Uncovering the Skills That Preservice Teachers Bring to Teacher Education: The Practice of Eliciting a Student’s Thinking

Although teacher education is the formal means by which novices are prepared for teaching, they come having already had significant experience in schools. Preservice teachers have formed habits of “teaching” which influence their learning to teach. This article reports a study of the specific knowledge of and skills with teaching practice that novices bring to teacher education with respect to one teaching practice, eliciting student thinking in elementary mathematics, and describes the use of a standardized teaching simulation to learn about novices’ skills. The findings reveal details about preservice teachers’ skills and habits of practice at the point that they enter formal teacher preparation. Preservice teachers’ ways of carrying out this particular practice are categorized into three distinct categories: (a) skills that need to be learned, (b) skills that can be built on, and (c) approaches that need to be unlearned.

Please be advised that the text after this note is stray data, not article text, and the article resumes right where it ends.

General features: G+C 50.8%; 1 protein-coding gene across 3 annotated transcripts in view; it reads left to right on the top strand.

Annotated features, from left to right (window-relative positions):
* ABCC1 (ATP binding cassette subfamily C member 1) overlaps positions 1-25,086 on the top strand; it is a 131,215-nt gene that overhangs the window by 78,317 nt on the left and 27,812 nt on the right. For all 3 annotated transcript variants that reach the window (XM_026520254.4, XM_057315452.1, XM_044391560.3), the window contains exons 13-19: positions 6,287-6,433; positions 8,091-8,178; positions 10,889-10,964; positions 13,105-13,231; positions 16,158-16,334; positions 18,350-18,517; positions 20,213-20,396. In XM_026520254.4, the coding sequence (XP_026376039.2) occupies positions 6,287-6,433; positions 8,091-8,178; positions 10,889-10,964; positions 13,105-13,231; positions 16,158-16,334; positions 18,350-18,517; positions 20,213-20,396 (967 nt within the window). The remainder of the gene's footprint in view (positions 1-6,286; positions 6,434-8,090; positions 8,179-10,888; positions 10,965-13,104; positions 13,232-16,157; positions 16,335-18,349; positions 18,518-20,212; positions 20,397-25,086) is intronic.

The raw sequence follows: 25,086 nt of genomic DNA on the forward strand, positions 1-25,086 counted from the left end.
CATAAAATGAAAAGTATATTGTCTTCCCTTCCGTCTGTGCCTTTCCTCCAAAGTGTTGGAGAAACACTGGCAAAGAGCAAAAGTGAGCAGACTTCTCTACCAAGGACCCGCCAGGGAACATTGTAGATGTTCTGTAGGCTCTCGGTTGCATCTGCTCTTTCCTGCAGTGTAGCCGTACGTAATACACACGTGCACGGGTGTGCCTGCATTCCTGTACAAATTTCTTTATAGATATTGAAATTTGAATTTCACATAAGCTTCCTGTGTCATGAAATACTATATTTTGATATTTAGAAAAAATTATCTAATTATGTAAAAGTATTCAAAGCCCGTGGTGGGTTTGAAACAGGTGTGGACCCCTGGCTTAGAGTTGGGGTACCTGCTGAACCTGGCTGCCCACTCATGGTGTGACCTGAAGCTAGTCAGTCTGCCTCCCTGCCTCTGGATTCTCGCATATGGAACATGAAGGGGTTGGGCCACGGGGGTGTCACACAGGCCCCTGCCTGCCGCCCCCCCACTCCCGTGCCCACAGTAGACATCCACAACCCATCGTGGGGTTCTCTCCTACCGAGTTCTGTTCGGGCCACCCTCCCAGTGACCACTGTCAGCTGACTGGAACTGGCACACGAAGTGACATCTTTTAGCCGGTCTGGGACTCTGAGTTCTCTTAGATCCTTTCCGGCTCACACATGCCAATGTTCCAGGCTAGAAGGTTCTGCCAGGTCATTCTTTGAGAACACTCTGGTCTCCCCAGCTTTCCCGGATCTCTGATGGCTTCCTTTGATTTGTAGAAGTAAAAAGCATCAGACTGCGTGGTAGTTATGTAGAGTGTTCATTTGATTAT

Shaughnessy, M., & Boerst, T. (2018). Appraising the skills that preservice teachers bring to teacher education: Skill with the practice of eliciting a student’s thinking. Journal of Teacher Education, 69(1), 40–55.